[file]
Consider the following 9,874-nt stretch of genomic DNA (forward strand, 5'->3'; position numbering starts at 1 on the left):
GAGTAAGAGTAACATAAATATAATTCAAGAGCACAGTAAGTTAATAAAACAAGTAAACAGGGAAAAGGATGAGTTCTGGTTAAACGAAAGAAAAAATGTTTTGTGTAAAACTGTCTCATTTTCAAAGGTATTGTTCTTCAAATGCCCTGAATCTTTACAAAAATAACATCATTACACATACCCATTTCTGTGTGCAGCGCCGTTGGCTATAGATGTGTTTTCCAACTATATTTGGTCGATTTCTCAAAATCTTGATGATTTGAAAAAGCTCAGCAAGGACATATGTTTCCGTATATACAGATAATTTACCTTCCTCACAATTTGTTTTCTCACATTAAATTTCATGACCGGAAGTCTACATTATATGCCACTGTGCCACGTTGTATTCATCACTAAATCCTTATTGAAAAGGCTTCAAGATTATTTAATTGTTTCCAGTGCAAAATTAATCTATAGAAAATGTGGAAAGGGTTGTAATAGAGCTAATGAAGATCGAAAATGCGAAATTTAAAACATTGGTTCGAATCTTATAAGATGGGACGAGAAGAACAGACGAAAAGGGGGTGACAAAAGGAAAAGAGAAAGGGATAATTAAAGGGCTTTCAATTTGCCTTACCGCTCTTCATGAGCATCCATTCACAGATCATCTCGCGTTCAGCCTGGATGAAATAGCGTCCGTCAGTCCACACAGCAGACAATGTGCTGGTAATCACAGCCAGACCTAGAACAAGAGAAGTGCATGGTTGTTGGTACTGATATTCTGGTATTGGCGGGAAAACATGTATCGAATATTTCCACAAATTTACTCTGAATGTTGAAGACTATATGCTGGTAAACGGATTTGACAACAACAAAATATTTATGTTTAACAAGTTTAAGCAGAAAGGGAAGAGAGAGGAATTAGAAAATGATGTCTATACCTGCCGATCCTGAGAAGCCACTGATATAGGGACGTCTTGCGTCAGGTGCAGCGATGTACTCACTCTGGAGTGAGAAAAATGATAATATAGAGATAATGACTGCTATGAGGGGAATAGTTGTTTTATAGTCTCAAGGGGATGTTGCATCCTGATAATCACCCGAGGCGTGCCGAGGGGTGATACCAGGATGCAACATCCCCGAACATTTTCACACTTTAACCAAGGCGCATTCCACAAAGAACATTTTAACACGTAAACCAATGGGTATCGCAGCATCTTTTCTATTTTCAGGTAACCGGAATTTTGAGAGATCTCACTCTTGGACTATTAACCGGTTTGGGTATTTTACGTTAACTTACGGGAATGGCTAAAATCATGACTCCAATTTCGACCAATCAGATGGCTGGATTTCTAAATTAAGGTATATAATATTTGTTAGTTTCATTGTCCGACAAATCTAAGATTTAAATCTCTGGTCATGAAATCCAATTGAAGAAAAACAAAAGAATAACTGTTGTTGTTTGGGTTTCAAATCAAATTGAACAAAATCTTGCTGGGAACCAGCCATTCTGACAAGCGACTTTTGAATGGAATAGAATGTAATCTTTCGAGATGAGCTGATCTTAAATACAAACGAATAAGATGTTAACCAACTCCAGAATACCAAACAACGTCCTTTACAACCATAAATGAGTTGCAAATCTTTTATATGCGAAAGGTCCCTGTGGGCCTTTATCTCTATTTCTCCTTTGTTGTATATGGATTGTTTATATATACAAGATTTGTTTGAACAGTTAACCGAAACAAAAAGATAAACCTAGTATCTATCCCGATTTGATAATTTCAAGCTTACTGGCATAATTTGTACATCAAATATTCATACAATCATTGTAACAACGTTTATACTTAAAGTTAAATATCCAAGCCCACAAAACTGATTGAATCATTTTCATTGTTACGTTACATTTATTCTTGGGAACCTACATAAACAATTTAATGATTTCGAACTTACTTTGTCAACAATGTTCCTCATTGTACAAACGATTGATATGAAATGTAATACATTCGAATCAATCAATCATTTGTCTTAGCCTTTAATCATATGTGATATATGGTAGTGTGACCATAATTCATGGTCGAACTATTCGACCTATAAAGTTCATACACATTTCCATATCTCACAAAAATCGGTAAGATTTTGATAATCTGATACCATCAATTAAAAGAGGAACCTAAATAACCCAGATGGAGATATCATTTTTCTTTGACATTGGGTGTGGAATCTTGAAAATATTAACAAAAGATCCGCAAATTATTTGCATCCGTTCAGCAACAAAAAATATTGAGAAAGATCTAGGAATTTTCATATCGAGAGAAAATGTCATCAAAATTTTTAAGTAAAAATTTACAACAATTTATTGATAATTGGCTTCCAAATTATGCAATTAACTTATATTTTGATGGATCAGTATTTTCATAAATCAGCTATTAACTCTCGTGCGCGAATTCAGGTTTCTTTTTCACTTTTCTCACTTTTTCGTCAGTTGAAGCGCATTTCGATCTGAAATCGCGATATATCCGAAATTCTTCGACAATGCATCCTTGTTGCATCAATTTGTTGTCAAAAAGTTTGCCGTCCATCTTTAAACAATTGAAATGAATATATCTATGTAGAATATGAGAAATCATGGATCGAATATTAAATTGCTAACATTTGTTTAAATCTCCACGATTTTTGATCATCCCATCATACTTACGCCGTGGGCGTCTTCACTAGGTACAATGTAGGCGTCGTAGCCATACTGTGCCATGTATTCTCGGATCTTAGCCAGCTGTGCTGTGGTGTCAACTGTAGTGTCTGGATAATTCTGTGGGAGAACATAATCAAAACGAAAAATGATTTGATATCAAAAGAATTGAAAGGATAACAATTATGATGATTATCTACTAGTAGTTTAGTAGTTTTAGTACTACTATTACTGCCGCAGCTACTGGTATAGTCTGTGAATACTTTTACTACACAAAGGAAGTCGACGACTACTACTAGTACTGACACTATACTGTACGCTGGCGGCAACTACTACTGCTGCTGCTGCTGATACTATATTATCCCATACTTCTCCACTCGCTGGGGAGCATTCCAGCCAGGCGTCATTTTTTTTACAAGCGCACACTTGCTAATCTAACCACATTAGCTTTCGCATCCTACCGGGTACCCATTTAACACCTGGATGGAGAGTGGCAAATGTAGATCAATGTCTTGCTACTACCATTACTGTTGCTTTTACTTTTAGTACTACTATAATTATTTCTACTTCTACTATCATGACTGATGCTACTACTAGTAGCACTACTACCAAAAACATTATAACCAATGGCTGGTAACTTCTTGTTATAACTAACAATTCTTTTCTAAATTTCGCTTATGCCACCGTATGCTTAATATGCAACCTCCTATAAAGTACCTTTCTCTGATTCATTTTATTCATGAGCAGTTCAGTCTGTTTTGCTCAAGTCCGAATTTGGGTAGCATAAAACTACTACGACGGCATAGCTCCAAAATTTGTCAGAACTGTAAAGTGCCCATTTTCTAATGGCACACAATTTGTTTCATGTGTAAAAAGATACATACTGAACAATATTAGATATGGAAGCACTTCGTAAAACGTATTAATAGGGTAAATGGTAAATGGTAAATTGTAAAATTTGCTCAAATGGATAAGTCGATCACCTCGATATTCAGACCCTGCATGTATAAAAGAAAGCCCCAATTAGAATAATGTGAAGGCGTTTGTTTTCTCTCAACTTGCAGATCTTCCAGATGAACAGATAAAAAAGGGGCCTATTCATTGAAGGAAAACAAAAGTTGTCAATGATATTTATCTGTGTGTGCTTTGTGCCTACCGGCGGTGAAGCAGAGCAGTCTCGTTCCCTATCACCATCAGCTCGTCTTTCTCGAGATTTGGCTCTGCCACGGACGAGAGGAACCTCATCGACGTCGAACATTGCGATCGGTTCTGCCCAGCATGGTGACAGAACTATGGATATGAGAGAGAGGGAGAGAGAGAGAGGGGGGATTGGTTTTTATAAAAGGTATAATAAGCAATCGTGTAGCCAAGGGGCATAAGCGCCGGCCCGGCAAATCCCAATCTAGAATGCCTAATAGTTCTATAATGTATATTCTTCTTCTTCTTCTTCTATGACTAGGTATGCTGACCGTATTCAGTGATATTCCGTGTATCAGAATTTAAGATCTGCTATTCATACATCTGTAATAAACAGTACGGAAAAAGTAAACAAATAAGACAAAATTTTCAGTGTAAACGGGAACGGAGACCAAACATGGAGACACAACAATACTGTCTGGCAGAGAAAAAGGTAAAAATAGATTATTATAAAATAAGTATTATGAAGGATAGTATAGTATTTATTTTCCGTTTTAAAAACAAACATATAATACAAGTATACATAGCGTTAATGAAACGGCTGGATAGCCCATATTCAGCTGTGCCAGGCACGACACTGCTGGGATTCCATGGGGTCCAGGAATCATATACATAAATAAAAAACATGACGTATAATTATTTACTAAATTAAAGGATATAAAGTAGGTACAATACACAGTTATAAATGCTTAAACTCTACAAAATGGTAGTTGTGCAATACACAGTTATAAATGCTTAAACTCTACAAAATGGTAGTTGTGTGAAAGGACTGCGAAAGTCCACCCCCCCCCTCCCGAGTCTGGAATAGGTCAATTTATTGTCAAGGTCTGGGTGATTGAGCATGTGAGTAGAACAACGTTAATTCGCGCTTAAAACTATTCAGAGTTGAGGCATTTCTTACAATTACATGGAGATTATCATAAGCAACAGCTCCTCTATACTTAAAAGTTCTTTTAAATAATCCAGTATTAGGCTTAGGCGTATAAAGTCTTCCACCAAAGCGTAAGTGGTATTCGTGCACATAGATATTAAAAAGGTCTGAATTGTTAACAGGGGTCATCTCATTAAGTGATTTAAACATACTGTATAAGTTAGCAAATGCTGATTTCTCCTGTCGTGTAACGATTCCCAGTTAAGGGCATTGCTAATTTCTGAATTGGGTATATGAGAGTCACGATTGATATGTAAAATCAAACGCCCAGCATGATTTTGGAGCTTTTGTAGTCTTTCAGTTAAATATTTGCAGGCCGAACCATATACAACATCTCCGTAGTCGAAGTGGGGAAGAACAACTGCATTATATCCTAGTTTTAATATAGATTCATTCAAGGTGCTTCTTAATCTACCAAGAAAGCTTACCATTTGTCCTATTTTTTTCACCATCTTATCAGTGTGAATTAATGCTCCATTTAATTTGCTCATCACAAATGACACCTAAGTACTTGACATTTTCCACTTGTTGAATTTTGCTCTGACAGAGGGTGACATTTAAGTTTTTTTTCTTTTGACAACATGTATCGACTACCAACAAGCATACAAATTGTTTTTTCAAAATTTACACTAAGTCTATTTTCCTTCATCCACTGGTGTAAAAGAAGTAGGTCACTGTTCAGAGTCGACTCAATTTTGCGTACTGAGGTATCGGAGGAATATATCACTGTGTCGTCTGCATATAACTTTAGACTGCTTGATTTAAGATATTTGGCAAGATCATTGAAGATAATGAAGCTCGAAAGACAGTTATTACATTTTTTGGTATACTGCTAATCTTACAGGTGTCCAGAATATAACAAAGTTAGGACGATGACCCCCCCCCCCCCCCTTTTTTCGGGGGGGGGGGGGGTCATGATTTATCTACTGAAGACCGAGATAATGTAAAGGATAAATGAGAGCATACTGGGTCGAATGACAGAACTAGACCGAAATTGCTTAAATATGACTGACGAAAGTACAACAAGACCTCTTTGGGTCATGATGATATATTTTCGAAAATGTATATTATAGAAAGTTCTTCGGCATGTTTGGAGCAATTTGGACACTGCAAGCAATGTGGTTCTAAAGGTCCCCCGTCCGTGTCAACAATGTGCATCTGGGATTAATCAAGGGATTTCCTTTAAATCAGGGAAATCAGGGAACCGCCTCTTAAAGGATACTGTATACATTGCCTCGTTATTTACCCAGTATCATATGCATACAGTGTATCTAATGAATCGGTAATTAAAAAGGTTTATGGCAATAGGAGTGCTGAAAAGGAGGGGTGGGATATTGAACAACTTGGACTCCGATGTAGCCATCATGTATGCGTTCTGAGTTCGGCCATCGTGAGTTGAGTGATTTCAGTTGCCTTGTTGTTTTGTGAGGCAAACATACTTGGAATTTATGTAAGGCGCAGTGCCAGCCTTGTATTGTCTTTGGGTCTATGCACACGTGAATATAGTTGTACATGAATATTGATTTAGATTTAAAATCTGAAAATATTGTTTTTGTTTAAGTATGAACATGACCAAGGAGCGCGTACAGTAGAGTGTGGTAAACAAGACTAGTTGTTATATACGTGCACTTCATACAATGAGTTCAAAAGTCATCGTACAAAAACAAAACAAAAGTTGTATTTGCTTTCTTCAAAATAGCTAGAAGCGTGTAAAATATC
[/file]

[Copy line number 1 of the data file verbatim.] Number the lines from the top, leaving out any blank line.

Consider the following 9,874-nt stretch of genomic DNA (forward strand, 5'->3'; position numbering starts at 1 on the left):